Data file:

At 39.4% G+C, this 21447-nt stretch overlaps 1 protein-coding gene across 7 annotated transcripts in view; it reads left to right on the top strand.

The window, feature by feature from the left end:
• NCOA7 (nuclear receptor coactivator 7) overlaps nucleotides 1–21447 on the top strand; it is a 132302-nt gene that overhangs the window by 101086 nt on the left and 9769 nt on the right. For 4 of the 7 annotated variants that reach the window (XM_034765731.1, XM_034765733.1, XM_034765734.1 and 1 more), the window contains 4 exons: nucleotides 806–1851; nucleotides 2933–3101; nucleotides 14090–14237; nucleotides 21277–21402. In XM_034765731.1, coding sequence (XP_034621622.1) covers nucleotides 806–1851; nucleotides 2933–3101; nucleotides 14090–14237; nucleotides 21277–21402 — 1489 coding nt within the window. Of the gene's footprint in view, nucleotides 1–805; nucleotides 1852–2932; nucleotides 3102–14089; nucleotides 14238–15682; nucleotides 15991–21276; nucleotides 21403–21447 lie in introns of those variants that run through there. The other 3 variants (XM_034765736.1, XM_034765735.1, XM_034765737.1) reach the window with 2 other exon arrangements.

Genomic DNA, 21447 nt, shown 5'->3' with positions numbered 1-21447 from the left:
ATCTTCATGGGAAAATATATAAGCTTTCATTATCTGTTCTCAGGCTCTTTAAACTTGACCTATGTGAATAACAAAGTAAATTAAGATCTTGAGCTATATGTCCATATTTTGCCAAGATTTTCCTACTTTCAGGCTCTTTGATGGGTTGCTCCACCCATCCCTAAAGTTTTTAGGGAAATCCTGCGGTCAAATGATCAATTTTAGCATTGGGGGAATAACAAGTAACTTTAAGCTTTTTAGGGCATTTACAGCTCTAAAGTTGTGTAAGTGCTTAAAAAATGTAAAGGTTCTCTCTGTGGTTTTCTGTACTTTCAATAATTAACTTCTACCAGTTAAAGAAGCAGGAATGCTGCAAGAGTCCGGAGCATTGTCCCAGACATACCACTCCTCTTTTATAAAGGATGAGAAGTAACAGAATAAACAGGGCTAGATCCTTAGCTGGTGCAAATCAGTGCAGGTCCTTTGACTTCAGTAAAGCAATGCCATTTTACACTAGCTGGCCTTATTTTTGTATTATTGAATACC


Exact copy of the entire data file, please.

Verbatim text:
At 39.4% G+C, this 21447-nt stretch overlaps 1 protein-coding gene across 7 annotated transcripts in view; it reads left to right on the top strand.

The window, feature by feature from the left end:
• NCOA7 (nuclear receptor coactivator 7) overlaps nucleotides 1–21447 on the top strand; it is a 132302-nt gene that overhangs the window by 101086 nt on the left and 9769 nt on the right. For 4 of the 7 annotated variants that reach the window (XM_034765731.1, XM_034765733.1, XM_034765734.1 and 1 more), the window contains 4 exons: nucleotides 806–1851; nucleotides 2933–3101; nucleotides 14090–14237; nucleotides 21277–21402. In XM_034765731.1, coding sequence (XP_034621622.1) covers nucleotides 806–1851; nucleotides 2933–3101; nucleotides 14090–14237; nucleotides 21277–21402 — 1489 coding nt within the window. Of the gene's footprint in view, nucleotides 1–805; nucleotides 1852–2932; nucleotides 3102–14089; nucleotides 14238–15682; nucleotides 15991–21276; nucleotides 21403–21447 lie in introns of those variants that run through there. The other 3 variants (XM_034765736.1, XM_034765735.1, XM_034765737.1) reach the window with 2 other exon arrangements.

Genomic DNA, 21447 nt, shown 5'->3' with positions numbered 1-21447 from the left:
ATCTTCATGGGAAAATATATAAGCTTTCATTATCTGTTCTCAGGCTCTTTAAACTTGACCTATGTGAATAACAAAGTAAATTAAGATCTTGAGCTATATGTCCATATTTTGCCAAGATTTTCCTACTTTCAGGCTCTTTGATGGGTTGCTCCACCCATCCCTAAAGTTTTTAGGGAAATCCTGCGGTCAAATGATCAATTTTAGCATTGGGGGAATAACAAGTAACTTTAAGCTTTTTAGGGCATTTACAGCTCTAAAGTTGTGTAAGTGCTTAAAAAATGTAAAGGTTCTCTCTGTGGTTTTCTGTACTTTCAATAATTAACTTCTACCAGTTAAAGAAGCAGGAATGCTGCAAGAGTCCGGAGCATTGTCCCAGACATACCACTCCTCTTTTATAAAGGATGAGAAGTAACAGAATAAACAGGGCTAGATCCTTAGCTGGTGCAAATCAGTGCAGGTCCTTTGACTTCAGTAAAGCAATGCCATTTTACACTAGCTGGCCTTATTTTTGTATTATTGAATACC